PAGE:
What Causes Mental Disorders?
Mental disorders affect many families. Unfortunately, unlike with common physical illnesses like heart disease or diabetes, there’s no single gene switch responsible for creating mental illness.
Mental health conditions are caused by numerous factors, including unreasonable fears (anxiety disorders) or extreme mood shifts (bipolar disorder). Additional causes could include childhood trauma, life events that are emotionally draining or long-term stress.
Research supported by the National Institute of Mental Health is uncovering genes linked to mental disorders and understanding how those genes interact with their environment, potentially leading to better screening and tailored therapy solutions.1 This may lead to improved screening methods as well as more personalized treatment approaches for each individual patient.
Genetic factors can have an enormous effect on how nerve cell circuits function and strengthen certain connections in the brain, as well as the balance of neurotransmitters that regulate communication among neurons.
Mental illness often runs in families, yet it’s important to note that family histories only increase your risk and do not guarantee you will develop one. Researchers still do not understand all of the genetic variations which put people at higher risk for mental illnesses, though those identified so far might account for only part of your susceptibility.
Scientists discovered, for instance, that variations on two genes that control calcium flow into brain cells contained disease-linked variations on chromosomes 3 and 10; these genes have been linked with depression, bipolar disorder, schizophrenia and anxiety disorders.
Scientists previously believed that mental disorders resulted from both genetic and environmental influences. While this theory remains relevant today, certain genes seem to increase your chances of depression or schizophrenia more readily than others.
Life experience and environment both play an essential part in whether someone develops mental illness. Family history plays an essential role; for instance, your chances of mental disorder increase significantly if close relatives have one.
Traumatic experiences like the death of a loved one or natural disasters may also increase your susceptibility to mental illnesses like depression. Lacking trust among community members and not feeling as though life has meaning can increase the chance that mental disorders occur; air pollution is another environmental factor which could play a part in this.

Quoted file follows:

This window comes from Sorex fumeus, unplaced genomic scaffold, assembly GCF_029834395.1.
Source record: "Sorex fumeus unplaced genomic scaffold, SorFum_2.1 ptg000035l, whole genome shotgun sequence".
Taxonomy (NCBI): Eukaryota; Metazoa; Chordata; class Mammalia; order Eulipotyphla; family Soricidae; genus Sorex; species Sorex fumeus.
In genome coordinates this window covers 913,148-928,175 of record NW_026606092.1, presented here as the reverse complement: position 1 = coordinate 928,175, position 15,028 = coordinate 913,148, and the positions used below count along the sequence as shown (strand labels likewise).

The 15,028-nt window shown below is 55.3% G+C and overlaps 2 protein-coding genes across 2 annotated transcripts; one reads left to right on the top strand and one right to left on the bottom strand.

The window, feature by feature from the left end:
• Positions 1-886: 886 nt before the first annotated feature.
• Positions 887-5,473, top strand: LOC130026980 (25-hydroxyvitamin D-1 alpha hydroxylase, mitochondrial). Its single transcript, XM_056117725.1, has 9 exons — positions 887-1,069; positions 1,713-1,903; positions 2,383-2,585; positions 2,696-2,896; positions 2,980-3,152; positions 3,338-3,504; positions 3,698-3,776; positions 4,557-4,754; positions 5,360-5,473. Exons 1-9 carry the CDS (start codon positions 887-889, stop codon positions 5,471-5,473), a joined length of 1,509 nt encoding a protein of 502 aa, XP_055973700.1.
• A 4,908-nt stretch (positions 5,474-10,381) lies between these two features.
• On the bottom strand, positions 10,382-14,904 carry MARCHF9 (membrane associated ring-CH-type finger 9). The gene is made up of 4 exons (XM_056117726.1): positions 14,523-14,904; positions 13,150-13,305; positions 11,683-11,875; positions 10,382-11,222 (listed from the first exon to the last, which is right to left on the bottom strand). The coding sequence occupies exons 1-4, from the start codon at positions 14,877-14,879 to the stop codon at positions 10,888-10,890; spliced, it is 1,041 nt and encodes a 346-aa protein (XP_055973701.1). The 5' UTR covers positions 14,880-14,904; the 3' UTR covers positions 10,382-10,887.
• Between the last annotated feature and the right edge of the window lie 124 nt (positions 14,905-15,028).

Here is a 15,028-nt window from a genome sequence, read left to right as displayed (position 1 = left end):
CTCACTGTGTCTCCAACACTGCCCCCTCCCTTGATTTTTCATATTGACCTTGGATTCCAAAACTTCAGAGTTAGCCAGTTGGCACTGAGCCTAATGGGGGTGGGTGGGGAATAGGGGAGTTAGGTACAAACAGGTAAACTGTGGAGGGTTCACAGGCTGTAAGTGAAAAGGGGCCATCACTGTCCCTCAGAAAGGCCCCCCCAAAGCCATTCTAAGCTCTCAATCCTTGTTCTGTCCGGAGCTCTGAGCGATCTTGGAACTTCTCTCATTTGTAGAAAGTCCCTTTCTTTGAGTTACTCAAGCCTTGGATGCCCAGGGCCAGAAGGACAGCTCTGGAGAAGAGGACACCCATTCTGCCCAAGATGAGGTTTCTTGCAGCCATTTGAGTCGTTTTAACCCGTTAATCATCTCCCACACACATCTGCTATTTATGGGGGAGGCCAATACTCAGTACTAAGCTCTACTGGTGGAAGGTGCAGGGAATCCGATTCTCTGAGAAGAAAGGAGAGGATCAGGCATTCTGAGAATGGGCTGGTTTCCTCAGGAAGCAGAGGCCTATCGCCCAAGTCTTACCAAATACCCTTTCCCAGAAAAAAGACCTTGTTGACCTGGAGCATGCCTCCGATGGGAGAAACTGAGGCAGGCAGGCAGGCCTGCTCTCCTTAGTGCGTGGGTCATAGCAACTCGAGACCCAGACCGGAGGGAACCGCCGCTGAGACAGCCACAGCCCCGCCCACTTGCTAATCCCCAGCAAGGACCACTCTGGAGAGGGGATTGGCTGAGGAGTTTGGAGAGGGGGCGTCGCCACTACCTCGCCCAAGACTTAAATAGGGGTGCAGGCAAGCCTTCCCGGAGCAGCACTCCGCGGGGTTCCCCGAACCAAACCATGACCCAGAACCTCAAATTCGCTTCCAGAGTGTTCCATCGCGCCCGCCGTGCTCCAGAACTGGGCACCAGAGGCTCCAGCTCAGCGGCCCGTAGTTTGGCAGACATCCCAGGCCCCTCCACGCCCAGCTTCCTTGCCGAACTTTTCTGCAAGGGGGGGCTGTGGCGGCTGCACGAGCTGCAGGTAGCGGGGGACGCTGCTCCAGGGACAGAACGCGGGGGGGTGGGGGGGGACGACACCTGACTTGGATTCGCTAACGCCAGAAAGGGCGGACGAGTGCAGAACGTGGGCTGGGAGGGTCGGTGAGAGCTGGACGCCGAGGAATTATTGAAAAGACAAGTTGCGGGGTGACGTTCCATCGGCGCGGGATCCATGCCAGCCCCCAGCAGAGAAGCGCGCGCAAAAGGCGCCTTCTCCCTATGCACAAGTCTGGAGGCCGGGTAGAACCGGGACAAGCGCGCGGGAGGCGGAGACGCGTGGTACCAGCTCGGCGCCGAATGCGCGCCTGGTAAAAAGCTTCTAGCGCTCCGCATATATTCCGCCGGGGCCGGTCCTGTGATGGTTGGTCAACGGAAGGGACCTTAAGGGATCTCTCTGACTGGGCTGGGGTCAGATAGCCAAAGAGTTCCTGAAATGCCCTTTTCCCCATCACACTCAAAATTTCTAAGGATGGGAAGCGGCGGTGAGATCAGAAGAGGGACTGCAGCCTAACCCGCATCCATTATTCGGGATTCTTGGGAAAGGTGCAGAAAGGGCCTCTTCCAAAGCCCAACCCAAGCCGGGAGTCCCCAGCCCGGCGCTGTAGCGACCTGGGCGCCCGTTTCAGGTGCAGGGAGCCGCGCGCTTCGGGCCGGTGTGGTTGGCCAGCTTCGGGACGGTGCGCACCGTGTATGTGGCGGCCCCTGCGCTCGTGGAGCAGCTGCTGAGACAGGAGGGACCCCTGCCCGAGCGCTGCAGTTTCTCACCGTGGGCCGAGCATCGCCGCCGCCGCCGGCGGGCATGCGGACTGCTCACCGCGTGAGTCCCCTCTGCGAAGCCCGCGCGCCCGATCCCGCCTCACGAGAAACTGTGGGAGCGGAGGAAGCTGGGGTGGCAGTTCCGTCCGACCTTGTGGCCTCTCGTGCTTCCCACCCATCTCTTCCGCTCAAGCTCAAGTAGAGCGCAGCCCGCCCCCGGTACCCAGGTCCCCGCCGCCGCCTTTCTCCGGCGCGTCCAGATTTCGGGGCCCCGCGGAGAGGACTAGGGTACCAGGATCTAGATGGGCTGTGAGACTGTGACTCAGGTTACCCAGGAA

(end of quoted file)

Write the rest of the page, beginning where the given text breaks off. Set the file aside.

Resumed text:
Many mental illnesses are caused by chemical imbalances in the brain, specifically changes to neurotransmitters that lead to depression, bipolar disorder and schizophrenia.
Researchers are still uncovering what causes mental illness, with findings suggesting genes do play a part in some disorders. Studies also demonstrate that individuals who have close blood relatives with mental illnesses are more likely to be susceptible to their own similar conditions.
Infections or toxins may also contribute to mental health problems, including dementia and depression in some instances of AIDS, while streptococcus infections like babesiosis as well as alcohol can have devastating consequences for mental health.
Mental illnesses should be recognized as legitimate medical conditions. Much like heart disease, diabetes or any other chronic illness, those suffering from mental illnesses can benefit from medical intervention – not their fault and not due to lack of character or poor upbringing; stereotypes regarding people living with mental illnesses should not exist.
No one knows for certain what causes mood disorders, though they often run in families. Knowing someone with depression increases the odds that you might develop it as well. Other risk factors could include early life trauma like physical or emotional abuse; experiencing dangerous events like war that lead to posttraumatic stress disorder (PTSD); long-term substance abuse linked with anxiety, depression and paranoia; as well as infections caused by Streptococcus bacteria or certain viruses affecting brain function.
Diabetes and certain forms of cancer can significantly impact one’s mood, as can hormonal fluctuations leading to premenstrual dysphoric disorder and postpartum depression. Cognitive-behavioral or interpersonal therapy is often effective at helping manage symptoms while improving relationships and functional abilities; medication may also play a part in some instances. Electroconvulsive therapy and transcranial magnetic stimulation have also proven helpful with some mental health disorders like schizophrenia.